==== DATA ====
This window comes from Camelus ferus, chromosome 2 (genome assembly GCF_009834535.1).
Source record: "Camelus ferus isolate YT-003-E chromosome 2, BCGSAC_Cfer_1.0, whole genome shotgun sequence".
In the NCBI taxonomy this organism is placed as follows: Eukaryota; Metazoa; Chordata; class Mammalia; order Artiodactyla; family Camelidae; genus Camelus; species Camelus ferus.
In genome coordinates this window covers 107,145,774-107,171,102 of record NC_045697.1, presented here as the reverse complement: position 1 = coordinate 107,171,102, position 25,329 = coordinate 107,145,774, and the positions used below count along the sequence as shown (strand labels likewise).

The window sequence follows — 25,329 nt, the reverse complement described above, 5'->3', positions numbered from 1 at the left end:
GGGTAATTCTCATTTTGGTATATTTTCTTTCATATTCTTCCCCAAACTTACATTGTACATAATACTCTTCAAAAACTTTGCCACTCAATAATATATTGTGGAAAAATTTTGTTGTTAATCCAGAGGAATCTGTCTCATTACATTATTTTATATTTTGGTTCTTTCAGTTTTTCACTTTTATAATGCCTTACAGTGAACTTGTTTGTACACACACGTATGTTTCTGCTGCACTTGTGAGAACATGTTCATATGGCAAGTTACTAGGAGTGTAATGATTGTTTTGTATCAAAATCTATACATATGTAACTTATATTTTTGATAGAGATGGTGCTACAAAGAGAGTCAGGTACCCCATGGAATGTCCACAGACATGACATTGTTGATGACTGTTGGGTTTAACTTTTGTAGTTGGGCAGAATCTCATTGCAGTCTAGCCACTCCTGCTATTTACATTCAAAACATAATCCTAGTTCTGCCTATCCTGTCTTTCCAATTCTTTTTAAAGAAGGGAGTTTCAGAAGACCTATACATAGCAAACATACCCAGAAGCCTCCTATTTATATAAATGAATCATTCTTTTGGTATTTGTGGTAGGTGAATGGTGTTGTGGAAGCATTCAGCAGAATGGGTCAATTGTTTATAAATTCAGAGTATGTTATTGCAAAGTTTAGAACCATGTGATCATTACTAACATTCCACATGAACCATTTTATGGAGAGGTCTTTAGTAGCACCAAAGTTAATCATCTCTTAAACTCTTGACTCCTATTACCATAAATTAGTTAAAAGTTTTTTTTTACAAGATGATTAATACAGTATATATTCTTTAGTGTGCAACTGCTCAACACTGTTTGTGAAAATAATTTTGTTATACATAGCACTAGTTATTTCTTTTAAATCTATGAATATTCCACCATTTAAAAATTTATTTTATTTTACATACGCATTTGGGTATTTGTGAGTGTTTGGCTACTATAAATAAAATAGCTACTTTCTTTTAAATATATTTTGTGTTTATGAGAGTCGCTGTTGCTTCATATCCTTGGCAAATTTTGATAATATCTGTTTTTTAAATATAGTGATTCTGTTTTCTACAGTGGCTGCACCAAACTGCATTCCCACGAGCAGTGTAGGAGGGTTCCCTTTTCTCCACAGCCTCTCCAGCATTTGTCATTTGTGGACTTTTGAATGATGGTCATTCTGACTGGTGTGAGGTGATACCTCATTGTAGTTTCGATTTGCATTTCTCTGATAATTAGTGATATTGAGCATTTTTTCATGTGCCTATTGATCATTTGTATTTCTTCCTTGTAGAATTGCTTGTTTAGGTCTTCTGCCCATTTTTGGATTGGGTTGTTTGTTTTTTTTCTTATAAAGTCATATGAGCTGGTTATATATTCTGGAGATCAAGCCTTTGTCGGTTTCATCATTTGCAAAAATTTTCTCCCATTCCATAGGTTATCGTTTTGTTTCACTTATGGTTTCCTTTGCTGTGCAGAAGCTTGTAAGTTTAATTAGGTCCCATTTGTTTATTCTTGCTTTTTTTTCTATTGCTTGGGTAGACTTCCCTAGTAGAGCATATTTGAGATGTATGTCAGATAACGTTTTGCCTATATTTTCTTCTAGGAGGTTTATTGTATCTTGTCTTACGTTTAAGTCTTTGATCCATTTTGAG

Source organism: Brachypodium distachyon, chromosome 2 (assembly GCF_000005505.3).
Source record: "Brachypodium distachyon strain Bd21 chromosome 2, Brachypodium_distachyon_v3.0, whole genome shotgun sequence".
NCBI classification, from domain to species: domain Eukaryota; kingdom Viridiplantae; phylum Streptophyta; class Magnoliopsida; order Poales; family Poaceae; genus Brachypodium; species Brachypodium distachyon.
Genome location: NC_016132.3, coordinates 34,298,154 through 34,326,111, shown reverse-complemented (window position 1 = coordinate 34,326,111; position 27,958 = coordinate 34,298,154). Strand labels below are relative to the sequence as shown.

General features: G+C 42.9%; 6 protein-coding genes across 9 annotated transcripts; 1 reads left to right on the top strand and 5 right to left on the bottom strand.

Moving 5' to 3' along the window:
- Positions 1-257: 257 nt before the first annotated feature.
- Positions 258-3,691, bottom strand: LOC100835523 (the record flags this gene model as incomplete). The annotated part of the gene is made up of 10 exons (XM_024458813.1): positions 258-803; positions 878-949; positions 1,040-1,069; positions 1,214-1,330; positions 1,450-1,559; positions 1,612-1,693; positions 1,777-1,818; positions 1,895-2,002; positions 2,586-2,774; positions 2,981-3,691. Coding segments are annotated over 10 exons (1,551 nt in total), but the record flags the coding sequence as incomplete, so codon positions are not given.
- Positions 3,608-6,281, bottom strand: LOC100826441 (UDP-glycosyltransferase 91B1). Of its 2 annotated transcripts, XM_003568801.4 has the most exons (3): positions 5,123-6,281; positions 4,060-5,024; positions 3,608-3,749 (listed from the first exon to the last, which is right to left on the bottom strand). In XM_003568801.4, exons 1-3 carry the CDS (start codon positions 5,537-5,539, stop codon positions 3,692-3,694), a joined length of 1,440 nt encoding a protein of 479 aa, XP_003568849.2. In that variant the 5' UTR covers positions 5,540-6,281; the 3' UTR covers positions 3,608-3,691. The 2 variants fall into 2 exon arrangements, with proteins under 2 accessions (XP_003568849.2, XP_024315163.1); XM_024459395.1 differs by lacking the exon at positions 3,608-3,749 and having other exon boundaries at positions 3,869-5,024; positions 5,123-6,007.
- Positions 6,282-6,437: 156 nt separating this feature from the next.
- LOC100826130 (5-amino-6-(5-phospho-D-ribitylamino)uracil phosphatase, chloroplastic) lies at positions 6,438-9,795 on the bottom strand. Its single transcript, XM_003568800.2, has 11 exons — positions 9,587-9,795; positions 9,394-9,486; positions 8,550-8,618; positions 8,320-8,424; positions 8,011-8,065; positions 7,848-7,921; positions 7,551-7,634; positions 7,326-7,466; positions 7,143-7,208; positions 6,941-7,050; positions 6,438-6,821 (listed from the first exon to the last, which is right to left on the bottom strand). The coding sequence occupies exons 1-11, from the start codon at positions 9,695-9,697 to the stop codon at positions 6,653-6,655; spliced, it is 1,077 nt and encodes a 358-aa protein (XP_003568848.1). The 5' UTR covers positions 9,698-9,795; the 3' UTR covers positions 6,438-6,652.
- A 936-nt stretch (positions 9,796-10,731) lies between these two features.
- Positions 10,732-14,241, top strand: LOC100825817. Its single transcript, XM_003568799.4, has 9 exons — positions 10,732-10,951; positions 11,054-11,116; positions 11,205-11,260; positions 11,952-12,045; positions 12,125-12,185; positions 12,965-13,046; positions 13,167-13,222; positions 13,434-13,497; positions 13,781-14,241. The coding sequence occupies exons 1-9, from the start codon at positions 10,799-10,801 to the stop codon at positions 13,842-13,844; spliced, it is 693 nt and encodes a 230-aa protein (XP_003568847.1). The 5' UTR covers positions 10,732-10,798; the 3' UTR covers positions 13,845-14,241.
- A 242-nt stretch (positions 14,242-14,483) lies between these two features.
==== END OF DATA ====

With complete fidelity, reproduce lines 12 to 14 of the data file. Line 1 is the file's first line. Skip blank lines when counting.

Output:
Moving 5' to 3' along the window:
- Positions 1-257: 257 nt before the first annotated feature.
- Positions 258-3,691, bottom strand: LOC100835523 (the record flags this gene model as incomplete). The annotated part of the gene is made up of 10 exons (XM_024458813.1): positions 258-803; positions 878-949; positions 1,040-1,069; positions 1,214-1,330; positions 1,450-1,559; positions 1,612-1,693; positions 1,777-1,818; positions 1,895-2,002; positions 2,586-2,774; positions 2,981-3,691. Coding segments are annotated over 10 exons (1,551 nt in total), but the record flags the coding sequence as incomplete, so codon positions are not given.